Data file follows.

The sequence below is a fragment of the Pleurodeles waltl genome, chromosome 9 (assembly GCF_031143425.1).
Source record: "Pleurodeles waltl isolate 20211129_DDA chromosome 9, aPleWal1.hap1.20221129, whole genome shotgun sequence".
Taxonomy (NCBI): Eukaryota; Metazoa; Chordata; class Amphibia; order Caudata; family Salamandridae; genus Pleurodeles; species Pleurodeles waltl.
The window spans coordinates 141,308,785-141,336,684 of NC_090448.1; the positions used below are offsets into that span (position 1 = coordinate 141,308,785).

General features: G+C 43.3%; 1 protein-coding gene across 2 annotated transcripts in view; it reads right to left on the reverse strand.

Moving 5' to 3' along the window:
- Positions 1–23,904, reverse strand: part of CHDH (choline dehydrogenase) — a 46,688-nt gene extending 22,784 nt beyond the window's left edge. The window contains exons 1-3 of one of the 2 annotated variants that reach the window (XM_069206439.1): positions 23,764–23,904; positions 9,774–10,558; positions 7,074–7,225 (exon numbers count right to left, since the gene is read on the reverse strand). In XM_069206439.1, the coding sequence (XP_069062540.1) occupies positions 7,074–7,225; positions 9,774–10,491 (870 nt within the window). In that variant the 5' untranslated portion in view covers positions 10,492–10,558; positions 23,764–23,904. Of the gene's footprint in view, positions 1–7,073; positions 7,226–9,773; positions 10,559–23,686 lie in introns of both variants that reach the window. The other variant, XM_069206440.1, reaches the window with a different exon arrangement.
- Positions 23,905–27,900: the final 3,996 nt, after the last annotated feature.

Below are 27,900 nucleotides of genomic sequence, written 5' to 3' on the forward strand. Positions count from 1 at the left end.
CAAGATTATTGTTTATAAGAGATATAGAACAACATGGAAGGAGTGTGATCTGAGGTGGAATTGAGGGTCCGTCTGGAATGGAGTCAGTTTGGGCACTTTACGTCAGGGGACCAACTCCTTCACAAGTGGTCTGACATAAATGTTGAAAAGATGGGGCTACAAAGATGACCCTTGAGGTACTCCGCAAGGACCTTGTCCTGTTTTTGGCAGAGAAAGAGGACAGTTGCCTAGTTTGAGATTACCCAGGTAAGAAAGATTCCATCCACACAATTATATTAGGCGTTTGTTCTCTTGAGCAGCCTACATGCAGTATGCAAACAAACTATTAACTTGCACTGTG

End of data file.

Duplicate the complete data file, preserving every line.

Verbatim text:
The sequence below is a fragment of the Pleurodeles waltl genome, chromosome 9 (assembly GCF_031143425.1).
Source record: "Pleurodeles waltl isolate 20211129_DDA chromosome 9, aPleWal1.hap1.20221129, whole genome shotgun sequence".
Taxonomy (NCBI): Eukaryota; Metazoa; Chordata; class Amphibia; order Caudata; family Salamandridae; genus Pleurodeles; species Pleurodeles waltl.
The window spans coordinates 141,308,785-141,336,684 of NC_090448.1; the positions used below are offsets into that span (position 1 = coordinate 141,308,785).

General features: G+C 43.3%; 1 protein-coding gene across 2 annotated transcripts in view; it reads right to left on the reverse strand.

Moving 5' to 3' along the window:
- Positions 1–23,904, reverse strand: part of CHDH (choline dehydrogenase) — a 46,688-nt gene extending 22,784 nt beyond the window's left edge. The window contains exons 1-3 of one of the 2 annotated variants that reach the window (XM_069206439.1): positions 23,764–23,904; positions 9,774–10,558; positions 7,074–7,225 (exon numbers count right to left, since the gene is read on the reverse strand). In XM_069206439.1, the coding sequence (XP_069062540.1) occupies positions 7,074–7,225; positions 9,774–10,491 (870 nt within the window). In that variant the 5' untranslated portion in view covers positions 10,492–10,558; positions 23,764–23,904. Of the gene's footprint in view, positions 1–7,073; positions 7,226–9,773; positions 10,559–23,686 lie in introns of both variants that reach the window. The other variant, XM_069206440.1, reaches the window with a different exon arrangement.
- Positions 23,905–27,900: the final 3,996 nt, after the last annotated feature.

Below are 27,900 nucleotides of genomic sequence, written 5' to 3' on the forward strand. Positions count from 1 at the left end.
CAAGATTATTGTTTATAAGAGATATAGAACAACATGGAAGGAGTGTGATCTGAGGTGGAATTGAGGGTCCGTCTGGAATGGAGTCAGTTTGGGCACTTTACGTCAGGGGACCAACTCCTTCACAAGTGGTCTGACATAAATGTTGAAAAGATGGGGCTACAAAGATGACCCTTGAGGTACTCCGCAAGGACCTTGTCCTGTTTTTGGCAGAGAAAGAGGACAGTTGCCTAGTTTGAGATTACCCAGGTAAGAAAGATTCCATCCACACAATTATATTAGGCGTTTGTTCTCTTGAGCAGCCTACATGCAGTATGCAAACAAACTATTAACTTGCACTGTG